City Council Adopts Smoking Ordinance for Golden

A brief recap: the new state law basically prohibits smoking in indoor areas open to the public, such as bars, restaurants, and other businesses.  It also creates a 15’ radius buffer zone around the front entrance of these businesses, the point of which is to ensure that folks can enter and exit without having to walk through a cloud of smoke.  While most of the state law is non-negotiable, the one significant opportunity for local governments to make adjustments is in the size of the buffer zone, so that’s where our discussion centered.

Three folks on Council favored either eliminating the buffer zone altogether or reducing it to something like three feet.  After some discussion, it seemed that the other four – myself included – favored adopting the state standard in our own city ordinance.  The state standard has problems, not least of which is that on a street like Washington in downtown Golden, because so many entranceways are so close together, we’d end up with a series of overlapping buffer zones and then a bunch of generally small, difficult-to-describe areas where smoking would be permitted.  I was willing to support this because I thought it was better to have some sort of buffer rather than none, and I didn’t think we were going to get four votes on something that would be easier to enforce but still provide a reasonable buffer zone.

As I said when this issue first came up (right after I was first elected to Council), I support the statewide ban on indoor smoking in publicly accessible areas.  A statewide solution ensures a level playing field in a way that diverse local ordinances can’t.  I also support the state law’s intent to create smoke-free areas around the front entrances as well (even though the state law is poorly-crafted in this regard).  I think government has an obligation to protect customers and employees from significant health hazards, including disease caused by unclean restaurant kitchens, workplace injuries resulting from unsafe conditions, and exposure to a deadly toxin (tobacco smoke).  Cigarettes and other tobacco products are unusual in that – even when used as directed – they kill, and the significant and severe health effects are not limited to the user but also affect anyone else that inhales the second-hand smoke.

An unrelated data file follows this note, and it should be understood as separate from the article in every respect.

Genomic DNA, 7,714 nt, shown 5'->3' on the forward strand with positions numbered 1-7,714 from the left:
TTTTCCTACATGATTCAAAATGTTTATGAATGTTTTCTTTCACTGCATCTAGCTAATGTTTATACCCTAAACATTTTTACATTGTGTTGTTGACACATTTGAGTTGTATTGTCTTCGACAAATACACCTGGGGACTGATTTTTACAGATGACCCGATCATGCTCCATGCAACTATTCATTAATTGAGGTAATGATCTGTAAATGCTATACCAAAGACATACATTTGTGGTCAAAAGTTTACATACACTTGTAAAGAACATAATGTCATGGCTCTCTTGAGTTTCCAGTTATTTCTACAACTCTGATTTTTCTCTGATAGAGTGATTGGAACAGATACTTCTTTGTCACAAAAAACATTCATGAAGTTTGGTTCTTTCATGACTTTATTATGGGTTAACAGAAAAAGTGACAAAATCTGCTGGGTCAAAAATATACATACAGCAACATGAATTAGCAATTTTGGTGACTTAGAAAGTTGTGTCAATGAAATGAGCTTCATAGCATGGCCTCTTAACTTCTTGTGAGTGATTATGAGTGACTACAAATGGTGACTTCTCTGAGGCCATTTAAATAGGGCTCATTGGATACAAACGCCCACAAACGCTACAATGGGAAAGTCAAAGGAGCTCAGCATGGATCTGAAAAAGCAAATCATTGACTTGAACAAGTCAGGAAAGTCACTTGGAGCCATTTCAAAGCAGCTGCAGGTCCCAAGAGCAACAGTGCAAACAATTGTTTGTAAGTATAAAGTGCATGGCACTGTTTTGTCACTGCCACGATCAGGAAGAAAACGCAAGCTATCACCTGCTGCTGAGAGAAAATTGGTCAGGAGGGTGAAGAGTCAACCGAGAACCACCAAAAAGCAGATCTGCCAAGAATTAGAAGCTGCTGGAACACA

All that said, as we were about to vote I finally understood something I hadn’t realized earlier, namely that under the state law any business owner is legally liable for any violations that occur within the buffer zone regardless of whether the owner has anything to do with the violation.  In other words, if someone lights up while they are strolling down Washington, the police can cite both the smoker and the owner of every single business the person walks in front of within the buffer zone.  It essentially puts the enforcement burden on every single business owner in Golden (i.e., to be safe every business owner would need to station an employee outside full-time to ensure that no one smokes in front of their business), and that just doesn’t seem fair to me.

I think it’s one thing to adopt a law that you only plan to enforce on complaint, which is basically what we were planning to do with the buffer zone, but it’s quite another to adopt a law that is fundamentally unfair.  The only way for us to avoid this problem without violating the state law was to zero out the buffer zone, which is what we did.  I’m hopeful that the state legislature will fix the problems with this law next year, and in the meantime we can see what actually happens in Golden and make adjustments to our ordinance if it seems appropriate.


4 Responses to “City Council Adopts Smoking Ordinance for Golden”

  1. Rusty Shackleford Says: